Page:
They first started going through a checklist of the icons. “A common mistake when you are bitten by the MCM bug is to go full on hunting for all the iconic pieces and put them all together,” she shares. “We took this path too, using the Taschen 1000 chairs book as a guide. Sometimes, it can work, but it’s so difficult to do it correctly. Most often you end up with a space that looks like a furniture exhibit rather than a home. We are no experts in interior design, but we feel the true guide is to be mindful of your choices. You should get pieces that gel, that talk to each other and work together. They may not be the most expensive and iconic, but there is a certain magic that happens when you put the correct pieces together.”

The couple has started to move beyond the recognisable “greats” and are exploring other designers from this era. “We’ve noticed that the deeper or longer one is into collecting MCM, the more one starts to veer away from the ‘iconic’ or more mainstream designs and move towards more esoteric, or hard-to-find pieces. At a certain point, you want what is elusive and rare. Lately Ken has been looking more into the likes of Paul McCobb, Percival Lafer, Arne Norell and William Katavolos. I’m not sure if it has something to do with Ken being half-Japanese, but he is also very drawn to the Japanese Modernists—Isamu Noguchi, Isamu Kenmochi and Shiro Kuramata.”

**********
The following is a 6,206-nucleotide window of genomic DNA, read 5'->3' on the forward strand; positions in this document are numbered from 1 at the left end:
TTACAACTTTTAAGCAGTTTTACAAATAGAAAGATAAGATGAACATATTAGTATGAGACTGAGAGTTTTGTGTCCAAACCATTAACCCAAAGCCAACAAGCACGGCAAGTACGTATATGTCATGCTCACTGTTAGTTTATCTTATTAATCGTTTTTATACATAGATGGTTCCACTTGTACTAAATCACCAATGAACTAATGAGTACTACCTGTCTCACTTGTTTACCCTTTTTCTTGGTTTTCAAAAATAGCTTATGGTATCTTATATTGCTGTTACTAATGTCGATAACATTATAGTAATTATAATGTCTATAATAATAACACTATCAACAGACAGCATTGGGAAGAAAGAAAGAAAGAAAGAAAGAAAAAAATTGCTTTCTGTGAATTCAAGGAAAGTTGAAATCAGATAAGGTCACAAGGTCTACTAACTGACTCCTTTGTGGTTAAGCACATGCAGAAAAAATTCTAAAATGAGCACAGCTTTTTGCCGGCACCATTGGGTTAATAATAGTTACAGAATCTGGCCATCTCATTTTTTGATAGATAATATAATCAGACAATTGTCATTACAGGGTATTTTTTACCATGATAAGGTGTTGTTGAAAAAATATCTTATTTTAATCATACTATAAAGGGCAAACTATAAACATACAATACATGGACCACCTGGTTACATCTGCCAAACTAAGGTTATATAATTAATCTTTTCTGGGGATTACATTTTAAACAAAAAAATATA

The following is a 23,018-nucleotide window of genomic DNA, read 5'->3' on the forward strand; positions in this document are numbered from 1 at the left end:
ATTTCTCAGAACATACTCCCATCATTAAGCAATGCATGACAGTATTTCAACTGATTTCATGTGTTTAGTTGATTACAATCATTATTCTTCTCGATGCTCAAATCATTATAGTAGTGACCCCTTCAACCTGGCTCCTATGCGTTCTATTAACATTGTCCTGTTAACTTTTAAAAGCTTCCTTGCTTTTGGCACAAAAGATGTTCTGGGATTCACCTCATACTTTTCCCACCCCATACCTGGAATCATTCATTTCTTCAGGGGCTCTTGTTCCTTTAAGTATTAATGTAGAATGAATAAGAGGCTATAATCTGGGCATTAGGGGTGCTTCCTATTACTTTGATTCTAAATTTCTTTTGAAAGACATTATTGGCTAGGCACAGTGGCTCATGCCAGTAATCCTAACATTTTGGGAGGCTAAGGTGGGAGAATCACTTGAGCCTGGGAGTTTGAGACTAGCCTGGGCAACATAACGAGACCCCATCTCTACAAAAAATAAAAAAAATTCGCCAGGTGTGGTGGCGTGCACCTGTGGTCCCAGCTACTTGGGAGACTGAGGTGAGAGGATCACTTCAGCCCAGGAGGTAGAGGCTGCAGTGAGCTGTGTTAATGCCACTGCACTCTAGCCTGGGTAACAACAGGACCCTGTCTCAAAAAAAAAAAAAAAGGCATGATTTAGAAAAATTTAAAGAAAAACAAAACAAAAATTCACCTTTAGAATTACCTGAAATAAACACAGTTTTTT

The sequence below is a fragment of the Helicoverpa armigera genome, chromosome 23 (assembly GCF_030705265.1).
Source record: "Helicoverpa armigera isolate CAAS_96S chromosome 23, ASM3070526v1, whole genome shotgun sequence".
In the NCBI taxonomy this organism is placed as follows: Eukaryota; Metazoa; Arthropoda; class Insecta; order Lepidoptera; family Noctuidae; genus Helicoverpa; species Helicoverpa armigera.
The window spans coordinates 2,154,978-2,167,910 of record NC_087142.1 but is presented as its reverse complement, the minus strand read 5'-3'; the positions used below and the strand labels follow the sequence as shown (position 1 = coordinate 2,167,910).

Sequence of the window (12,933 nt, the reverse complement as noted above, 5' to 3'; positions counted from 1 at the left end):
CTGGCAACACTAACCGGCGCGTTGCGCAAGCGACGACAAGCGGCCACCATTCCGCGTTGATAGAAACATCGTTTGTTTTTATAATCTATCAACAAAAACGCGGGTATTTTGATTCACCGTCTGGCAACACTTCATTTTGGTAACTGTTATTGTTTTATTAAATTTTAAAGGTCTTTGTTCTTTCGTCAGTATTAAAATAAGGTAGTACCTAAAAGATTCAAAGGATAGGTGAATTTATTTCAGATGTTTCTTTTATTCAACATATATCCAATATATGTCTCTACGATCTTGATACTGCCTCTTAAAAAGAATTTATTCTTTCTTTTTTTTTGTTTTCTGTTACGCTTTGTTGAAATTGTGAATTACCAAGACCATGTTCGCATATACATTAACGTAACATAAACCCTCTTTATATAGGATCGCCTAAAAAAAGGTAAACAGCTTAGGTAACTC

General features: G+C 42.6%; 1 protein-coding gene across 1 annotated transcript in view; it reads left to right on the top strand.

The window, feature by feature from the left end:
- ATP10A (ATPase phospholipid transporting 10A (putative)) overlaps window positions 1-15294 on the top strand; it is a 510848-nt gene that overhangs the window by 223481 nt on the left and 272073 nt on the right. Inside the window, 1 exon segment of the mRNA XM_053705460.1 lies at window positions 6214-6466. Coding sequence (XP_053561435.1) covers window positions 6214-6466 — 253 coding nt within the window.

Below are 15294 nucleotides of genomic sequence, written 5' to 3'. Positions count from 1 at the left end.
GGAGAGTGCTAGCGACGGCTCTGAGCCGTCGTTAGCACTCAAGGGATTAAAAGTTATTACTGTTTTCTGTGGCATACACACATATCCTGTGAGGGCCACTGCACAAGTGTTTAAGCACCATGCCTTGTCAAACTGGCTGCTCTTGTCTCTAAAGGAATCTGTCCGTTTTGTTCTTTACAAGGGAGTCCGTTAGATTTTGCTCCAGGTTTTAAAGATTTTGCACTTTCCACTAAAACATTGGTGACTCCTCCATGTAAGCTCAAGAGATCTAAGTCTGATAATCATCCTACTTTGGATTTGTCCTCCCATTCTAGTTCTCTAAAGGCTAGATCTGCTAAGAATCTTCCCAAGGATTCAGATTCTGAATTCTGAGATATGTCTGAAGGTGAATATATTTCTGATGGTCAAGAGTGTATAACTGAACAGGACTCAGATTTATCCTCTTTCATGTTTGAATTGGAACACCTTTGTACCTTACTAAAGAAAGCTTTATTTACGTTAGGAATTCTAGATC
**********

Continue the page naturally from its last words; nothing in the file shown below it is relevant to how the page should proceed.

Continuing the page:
What works good is better than what looks good, because what works good lasts.
Ray Eames

The couple have a penchant for Noguchi and, particularly, his famed Akari lamps. “Isamu Noguchi’s design is powerful in its simplicity and organic form; he uses honest material, puts it together simply in a way that seems to transcend time or style,” explains Isa. “His aesthetic is elegant, timeless, warm and earthy. It is pure. His Akari paper sculptures are made only of Japanese washi paper and bamboo. Noguchi described this design as harnessing the energy of electricity and turning it into something that is closer to nature, allowing paper to diffuse electricity in the same way the shoji [Japanese screen] filters sunlight. There is a warmth that is familiar, the Akari not only gives light, it glows.

They are constantly adding things to their collection, switching things around, trading pieces out and their space is always evolving. “The space is alive, and as with most things, you have to allow change and growth to happen.” She does emphasise the importance of purposeful design. “Most importantly, a space should be able to function based on your personal needs; aesthetics should only follow. You don’t want to have a living room that looks nice but nobody ever sits in. Something is good when it works well and functions for the inhabitants. Ray Eames had a famous line that we adhere to: ‘What works good is better than what looks good, because what works good lasts.’”

This story was originally published in Tatler Homes Philippines Vol. 28. Download it for free on Magzter

  • PhotographyScott A Woodward